For almost a year, IT has dominated our lives, but it seems like the world is tired of hearing about Covid-19 because it tops an annual list of suggested terms that should be excluded from popular use.
Taking the top spot with Covid-19?
It all started early last year, and now, as decided by submissions to the survey, it is number one on the annual list of banned terms in Michigan at Lake Superior State University. “A large number of the nominees are clearly upset with the virus and how it has overtaken our vocabulary. Regardless of how necessary or socially and medically useful these words are, the committee can’t help but wish we could ban them along with the virus itself.”The virus is clearly upset with a large number of the nominees and how it has overtaken our vocabulary. The committee can not help but wish we could ban them along with the virus itself, regardless of how necessary or socially and medically useful these words are.
Is the virus linked to most of the “banned” words?
In fact, of the more than 1,450 nominations, more than 250 of the words and terms proposed for banishment for overuse, misuse, or uselessness are connected to the coronavirus. Seven of the ten words and terms prohibited by LSSU for 2021 are related to the virus.
What else do we want to get rid of?
The second in the top 10 is the word “social distancing,” with LSSU saying, “We’d be lying if we said we weren’t ready for this term to become ‘useless’…. Many others obviously feel the same way.”
“We’re all in this together”??
A sentence that was presumably meant at the beginning of the pandemic to make everyone feel secure and relaxed got enough votes for third place, with the feeling that we are all dealing with Covid-19 in various ways now, and therefore “its usefulness has faded.”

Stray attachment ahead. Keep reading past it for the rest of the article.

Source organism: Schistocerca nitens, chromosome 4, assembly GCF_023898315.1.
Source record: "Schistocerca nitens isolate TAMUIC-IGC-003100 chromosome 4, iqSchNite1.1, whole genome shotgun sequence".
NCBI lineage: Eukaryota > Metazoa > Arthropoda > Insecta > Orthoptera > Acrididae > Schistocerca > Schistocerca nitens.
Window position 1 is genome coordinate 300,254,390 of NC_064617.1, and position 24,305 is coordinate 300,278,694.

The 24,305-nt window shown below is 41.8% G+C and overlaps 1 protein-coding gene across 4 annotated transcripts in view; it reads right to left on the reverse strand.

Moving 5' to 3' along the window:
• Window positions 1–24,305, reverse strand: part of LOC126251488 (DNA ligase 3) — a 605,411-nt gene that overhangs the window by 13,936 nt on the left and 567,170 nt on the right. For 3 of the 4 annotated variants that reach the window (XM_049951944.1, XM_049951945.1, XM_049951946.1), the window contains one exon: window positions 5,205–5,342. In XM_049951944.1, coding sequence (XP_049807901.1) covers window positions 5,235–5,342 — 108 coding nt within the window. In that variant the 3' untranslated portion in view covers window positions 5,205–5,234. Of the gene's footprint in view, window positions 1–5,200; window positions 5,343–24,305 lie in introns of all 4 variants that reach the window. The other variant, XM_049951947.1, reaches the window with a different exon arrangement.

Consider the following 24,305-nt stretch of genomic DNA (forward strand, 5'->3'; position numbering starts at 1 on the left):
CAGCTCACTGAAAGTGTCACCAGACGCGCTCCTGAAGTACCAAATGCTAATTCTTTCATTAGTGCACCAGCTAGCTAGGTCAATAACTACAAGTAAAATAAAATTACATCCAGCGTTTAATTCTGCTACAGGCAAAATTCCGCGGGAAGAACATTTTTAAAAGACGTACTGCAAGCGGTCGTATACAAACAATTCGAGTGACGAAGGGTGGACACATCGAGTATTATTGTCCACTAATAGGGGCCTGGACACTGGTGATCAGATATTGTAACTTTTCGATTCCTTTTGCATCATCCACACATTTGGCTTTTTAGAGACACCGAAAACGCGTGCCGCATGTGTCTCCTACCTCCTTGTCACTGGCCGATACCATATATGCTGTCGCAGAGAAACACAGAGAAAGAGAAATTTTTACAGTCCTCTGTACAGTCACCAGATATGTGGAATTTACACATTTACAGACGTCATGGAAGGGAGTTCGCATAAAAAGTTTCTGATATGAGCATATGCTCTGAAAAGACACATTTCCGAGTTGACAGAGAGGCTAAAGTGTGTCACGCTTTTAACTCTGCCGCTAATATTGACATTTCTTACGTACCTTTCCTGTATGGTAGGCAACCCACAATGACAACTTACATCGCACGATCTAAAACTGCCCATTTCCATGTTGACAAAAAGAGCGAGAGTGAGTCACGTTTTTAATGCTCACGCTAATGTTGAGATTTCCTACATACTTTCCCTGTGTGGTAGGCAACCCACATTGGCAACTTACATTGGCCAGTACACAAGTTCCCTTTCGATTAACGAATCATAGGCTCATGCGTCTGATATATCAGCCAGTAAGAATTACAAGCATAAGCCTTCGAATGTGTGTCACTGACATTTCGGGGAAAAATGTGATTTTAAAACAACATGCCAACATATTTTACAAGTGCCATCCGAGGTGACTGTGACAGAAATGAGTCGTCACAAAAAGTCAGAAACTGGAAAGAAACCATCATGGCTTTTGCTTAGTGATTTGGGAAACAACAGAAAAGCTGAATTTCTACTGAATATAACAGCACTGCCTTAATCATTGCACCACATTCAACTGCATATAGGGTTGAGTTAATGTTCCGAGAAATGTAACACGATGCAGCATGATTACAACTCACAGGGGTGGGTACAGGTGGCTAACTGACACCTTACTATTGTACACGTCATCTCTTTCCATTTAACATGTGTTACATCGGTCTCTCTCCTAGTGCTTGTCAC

“in excess of caution,”in excess of caution,”in these uncertain times”in these uncertain times”pivot,”pivot,”ban it.”ban it.”The committee agrees that Covid-19 has turned everyday life upside down and wishes it hadn’t. But putting things in an inaccurate context doesn’t help the cause.”The committee agrees that Covid-19 has turned everyday life upside down and wishes it hadn’t. But the cause is not supported by putting things in an inaccurate light.
Back in 2002, this word was on the forbidden list, but was frequently used in viral news and “nominated several times this year for misuse in describing events that set a precedent,” so LSSU felt that its use was justified again.
What were the words for viruses that did not apply to them?
“Karen,” which originated as an anti-racist critique and expanded into a “misogynistic umbrella term for criticism of perceived overemotional behavior by women,” is in seventh place, followed by “sus,” a shortened version of “suspicious” used in the “Among Us.” video game. It was included because “how much trouble does it take to pronounce the whole word?”
I mean, huh?
Identified as a “relatively new construction to convey empathy with those who have expressed agreement,” “I know, right?” rounds out the top 10 of 2021, since “if you know, why do you have to ask if it’s right or seek further agreement?”
Capturing the zeitgeist with the banned list?
“It should surprise no one that this year’s list was dominated by words and terms related to COVID-19,” said Peter Szatmary, LSSU’s executive director of marketing and communications. “The LSSU list of banned words has reflected the signs of the times since its debut in the mid-1970s, and the zeitgeist this year is – ‘We’re all in the same boat’ by banning phrases like ‘We’re all in the same boat.’ Sure, COVID-19 is unprecedented in terms of wreaking havoc and destroying lives. But so is the overuse of ‘unprecedented’ to frame things, so it needs to go, too.”
Is the list already decades old?
Since 1976, LSSU has compiled an annual list of banned words to “maintain, protect, and support the excellence of language by encouraging the avoidance of words and terms that are overused, redundant, oxymoronic, clichéd, illogical, nonsensical – and otherwise ineffective, confusing, or irritating.” Over the decades, LSSU has earned tens of thousands of nominations for the list, which now amounts to tens of thousands of nominations. Nominations came from several major cities in the United States and many states outside the United States this year, as well as Australia, the Czech Republic, England and Canada.